There’s a big difference between how I interact with mission people and financial people. What’s interesting for me about this whole dialogue is that it’s difficult to have a straightforward financial conversation with people who are driven by other incentives. We’ve said that Marian on her meanest day is nicer than me on my nicest day because it’s different training, a different set of objectives. I’m in there trying to do different things.

Alison: If you were going to do The Integration Initiative again, what would you do differently?

Robin: I think there is a discussion to be had about where tying program and capital together is the most effective. I’m not at all clear that bringing market capital to the most distressed places is where you make the biggest dent, or that the ratio between the grant money and the debt should be the same in every place. Given what we’ve learned, a weak market might need twice as much soft capital as a strong market and the expectations of what can be achieved with that capital are going to be really different from place to place.

Marian: I wish we’d been crystal clear from the beginning that The Integration Initiative is an intervention in the capital absorption system. Maybe given that frame, in some places we might have used a local bank or insurance company, some financial entity that plays a civic leadership role. We still could have put the debt in a CDFI, but we wouldn’t have necessarily assumed that a CDFI leader would [be in the position to exercise] market leadership.

Robin: From the program point of view, the CDFIs were supposed to be the voice of the market. The lenders viewed the CDFIs as a borrower they could underwrite that would be able to put out the money.

Think about when New York City was on the brink of bankruptcy, and the role that my hero Felix Rohatyn played. Business and financial leaders often were civic leaders in a way where at the moment they are not. In some ways, in this initiative, what we’re struggling with is bringing that voice back to the table, and I think we’re doing it through proxies, through CDFIs. If we had been doing this in the 1970s in Cleveland and New York, it would have been easier because the business community was in a different place.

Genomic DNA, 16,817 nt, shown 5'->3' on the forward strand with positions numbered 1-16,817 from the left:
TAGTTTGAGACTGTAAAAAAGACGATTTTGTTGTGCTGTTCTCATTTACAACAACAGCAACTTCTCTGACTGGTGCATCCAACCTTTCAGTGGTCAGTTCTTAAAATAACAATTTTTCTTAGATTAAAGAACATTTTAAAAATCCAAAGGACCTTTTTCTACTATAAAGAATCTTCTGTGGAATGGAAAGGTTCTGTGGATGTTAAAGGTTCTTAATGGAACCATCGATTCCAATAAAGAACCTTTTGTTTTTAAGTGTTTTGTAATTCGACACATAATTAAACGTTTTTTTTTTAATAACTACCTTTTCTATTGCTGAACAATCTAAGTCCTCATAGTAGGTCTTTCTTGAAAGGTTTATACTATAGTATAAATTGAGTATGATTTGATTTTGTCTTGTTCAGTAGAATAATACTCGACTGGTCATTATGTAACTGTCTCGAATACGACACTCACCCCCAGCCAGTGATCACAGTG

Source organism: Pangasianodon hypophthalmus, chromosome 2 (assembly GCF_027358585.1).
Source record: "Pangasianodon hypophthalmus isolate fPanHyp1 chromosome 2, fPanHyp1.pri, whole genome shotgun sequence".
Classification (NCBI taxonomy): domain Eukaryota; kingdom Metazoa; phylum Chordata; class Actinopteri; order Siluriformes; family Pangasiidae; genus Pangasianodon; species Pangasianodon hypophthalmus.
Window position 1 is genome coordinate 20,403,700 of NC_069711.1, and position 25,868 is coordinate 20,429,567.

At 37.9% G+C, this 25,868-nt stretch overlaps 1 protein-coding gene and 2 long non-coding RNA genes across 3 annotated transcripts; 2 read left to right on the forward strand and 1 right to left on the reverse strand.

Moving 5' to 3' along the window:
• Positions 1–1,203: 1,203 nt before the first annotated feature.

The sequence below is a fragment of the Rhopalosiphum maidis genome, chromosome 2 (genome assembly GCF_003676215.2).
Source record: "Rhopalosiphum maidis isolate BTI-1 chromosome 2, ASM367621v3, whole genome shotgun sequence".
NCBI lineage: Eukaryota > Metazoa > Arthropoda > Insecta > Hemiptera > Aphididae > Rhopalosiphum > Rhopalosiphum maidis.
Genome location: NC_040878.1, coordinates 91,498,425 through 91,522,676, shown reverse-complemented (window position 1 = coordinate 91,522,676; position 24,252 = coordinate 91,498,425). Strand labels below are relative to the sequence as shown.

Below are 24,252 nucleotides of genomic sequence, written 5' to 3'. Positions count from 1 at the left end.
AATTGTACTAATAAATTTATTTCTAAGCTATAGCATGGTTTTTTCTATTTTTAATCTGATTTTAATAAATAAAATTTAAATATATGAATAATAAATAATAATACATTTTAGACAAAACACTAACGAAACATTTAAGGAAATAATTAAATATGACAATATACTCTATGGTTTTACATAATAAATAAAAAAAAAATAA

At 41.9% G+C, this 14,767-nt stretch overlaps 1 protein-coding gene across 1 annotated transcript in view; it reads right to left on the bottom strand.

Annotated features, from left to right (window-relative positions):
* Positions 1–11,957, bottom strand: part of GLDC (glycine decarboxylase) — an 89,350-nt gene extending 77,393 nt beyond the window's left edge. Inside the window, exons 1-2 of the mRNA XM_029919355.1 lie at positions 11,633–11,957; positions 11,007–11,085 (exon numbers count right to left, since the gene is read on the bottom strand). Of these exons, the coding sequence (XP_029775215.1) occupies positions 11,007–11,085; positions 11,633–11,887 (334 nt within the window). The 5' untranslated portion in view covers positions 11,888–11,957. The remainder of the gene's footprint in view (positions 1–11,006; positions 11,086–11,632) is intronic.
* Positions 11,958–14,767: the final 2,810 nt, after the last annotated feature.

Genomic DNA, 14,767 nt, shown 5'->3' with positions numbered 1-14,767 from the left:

Alison: At this point in the process, what have been your key takeaways?

Marian: Capital absorption turns out to be a core underlying issue. The Integration Initiative ended up being a stress test, an x-ray. Now that this issue is front and center, I think it’s going to force some very interesting innovations.

Robin: For me, the biggest insight has been is that the whole community development field has been set up in a way that is transactional. And that it totally underperforms when it comes to the market-based, large-scale, overarching transformation that we’re talking about. Anybody who has the expertise to use money and structure money is essentially marginalized. They get called in when a transaction is on the table, but otherwise in many places no one talks to them because of how the table is generally set.

I think the capital absorption challenge is the real system challenge, to the extent that we are trying to do something other than simply build housing units. There are a lot of organizations in every city working on different parts of the same problem. But, as long as they are not talking to each other, not working together to innovate and leverage their collective resources, they will not be able to make enduring change. So I think with its warts and limitations, we’re on to the very earliest stages of how you remake the community development system to make more sense.

In the coming months, the team at Living Cities will continue to share what we’re learning as The Integration Initiative unfolds about the integration of program and capital, the capital absorption ecosystem and the community development system in general. We’re excited to share these insights as this work develops, with the caveat that our thinking continues to evolve and these insights represent a specific point in time in complex multi-year work. Keep an eye out for the next post about “Integrating Program and Capital,” where I’ll be talking with the project and capital leads from the Baltimore Integration Partnership about their on-the-ground experiences thus far.

Questions or feedback? Contact agold at livingcities dot org or @AKGold11 on Twitter.